A primary thesis of this essay is that the sudden emergence of decentralization, seemingly out of nowhere (but actually initiated from within the technocracy) and its strong consolidation over the last ten years is a direct consequence of two interlinked phenomenon. Firstly, the end of crony capitalism. And secondly, in some ways more fundamentally, that Indonesia's general economic underdevelopment has not fostered the growth of a large, strong national capitalist class, i.e., a class with a strong presence throughout the country with a concomitant national perspective, even if one emphasizing its own interests. The inability of Indonesia to industrialize over the last fifty years has meant that most capitalists in Indonesia are small, local capitalists, orienting to limited local markets. The larger capitalists have either evolved as protected cronies, or in very specific market niches, which give limited political clout. And, for a country the size of Indonesia, this group is not only not made up of industrialists, but also small in number.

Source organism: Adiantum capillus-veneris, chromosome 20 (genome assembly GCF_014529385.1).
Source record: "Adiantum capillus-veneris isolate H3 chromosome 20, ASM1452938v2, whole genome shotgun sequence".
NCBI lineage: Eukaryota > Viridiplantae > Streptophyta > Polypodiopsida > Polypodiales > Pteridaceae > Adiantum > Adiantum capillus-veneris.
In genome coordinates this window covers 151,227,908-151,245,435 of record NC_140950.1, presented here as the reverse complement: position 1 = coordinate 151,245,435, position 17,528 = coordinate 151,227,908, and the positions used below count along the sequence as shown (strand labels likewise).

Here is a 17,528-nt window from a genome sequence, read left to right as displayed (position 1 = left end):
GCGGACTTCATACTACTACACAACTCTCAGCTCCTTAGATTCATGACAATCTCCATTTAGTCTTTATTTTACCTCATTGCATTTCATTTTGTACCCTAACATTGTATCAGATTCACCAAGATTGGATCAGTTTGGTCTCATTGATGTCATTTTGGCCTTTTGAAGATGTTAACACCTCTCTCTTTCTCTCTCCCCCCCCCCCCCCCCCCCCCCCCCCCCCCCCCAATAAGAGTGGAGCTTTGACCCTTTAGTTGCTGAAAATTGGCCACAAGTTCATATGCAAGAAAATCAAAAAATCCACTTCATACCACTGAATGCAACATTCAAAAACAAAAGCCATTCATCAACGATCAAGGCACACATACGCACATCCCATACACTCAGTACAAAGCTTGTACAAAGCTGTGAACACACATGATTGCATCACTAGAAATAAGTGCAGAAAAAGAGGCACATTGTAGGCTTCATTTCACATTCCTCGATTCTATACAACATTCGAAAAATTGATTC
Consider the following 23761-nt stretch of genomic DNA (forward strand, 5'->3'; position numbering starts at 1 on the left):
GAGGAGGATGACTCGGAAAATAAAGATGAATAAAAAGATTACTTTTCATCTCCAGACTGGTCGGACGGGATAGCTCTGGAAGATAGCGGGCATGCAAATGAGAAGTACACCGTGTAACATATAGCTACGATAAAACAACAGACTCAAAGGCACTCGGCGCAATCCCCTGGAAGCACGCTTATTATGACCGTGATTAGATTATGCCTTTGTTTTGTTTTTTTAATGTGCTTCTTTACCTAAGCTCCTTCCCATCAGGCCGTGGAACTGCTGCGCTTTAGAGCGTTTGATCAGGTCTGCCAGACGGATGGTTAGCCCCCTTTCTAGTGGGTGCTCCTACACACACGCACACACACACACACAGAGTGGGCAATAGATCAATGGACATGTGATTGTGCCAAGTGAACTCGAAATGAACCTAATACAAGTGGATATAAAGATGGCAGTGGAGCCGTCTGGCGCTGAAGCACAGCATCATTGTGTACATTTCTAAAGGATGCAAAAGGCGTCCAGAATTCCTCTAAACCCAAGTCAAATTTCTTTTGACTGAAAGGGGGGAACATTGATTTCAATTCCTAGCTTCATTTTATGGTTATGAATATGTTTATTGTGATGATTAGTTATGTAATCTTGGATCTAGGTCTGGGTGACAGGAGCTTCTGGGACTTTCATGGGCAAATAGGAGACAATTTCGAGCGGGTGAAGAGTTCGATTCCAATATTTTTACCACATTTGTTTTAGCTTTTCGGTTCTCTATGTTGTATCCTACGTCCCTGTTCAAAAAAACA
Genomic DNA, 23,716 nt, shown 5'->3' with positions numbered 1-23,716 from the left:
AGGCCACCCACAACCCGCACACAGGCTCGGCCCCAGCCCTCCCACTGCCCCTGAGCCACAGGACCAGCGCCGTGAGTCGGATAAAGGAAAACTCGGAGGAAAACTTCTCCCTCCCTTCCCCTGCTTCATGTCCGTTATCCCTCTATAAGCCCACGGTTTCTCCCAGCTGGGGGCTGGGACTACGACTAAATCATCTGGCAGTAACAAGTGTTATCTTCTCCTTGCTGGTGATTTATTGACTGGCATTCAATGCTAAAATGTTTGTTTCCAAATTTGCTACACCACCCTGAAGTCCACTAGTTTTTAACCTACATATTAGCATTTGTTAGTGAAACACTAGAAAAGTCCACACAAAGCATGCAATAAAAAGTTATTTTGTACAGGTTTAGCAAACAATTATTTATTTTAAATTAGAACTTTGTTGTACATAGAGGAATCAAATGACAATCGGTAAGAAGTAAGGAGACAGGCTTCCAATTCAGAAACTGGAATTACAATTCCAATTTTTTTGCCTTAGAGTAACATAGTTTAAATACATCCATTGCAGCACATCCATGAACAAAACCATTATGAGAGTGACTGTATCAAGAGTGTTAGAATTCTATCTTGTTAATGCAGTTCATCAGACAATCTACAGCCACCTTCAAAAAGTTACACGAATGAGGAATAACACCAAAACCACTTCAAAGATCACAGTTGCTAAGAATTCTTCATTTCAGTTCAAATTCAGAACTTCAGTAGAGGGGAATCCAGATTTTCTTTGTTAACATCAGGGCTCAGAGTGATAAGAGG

Conglomerate, Crony vis-à-vis Local Capital
Indonesia has a population of 240 million people, 80 per cent of the United States’ population size. It is likely that by 2050 Indonesia will have overtaken the population size of the United States. It is predicted to reach 450 million. Their gross domestic products (GDP) are, of course, very different from each other. The U.S. GDP for 2012–13 is US$15.7 trillion. Indonesia's GDP is just under US$900 billion. The U.S. per capita income for 2012–13 is close to US$50,000 whereas Indonesia's is US$3,500. It is not surprising that in economies which are so hugely different in scale, their capitalist classes are also very different in scale and nature. This class, to the extent it assumes the role of ruling class, may “rule” over a smaller economy than that of the United States but politically it has to manage a huge and complex country of 250 million people, heading to 450 million, with an island geography and massive issues of underdevelopment.
One way to get a picture of this is to compare the number of billionaires in each economy and also the nature of their enterprises. According to the Forbes listing, the United States has 442 billionaires to Indonesia's 25 billionaires. The majority of the Indonesian billionaires are listed by Forbes as being worth less than US$2 billion.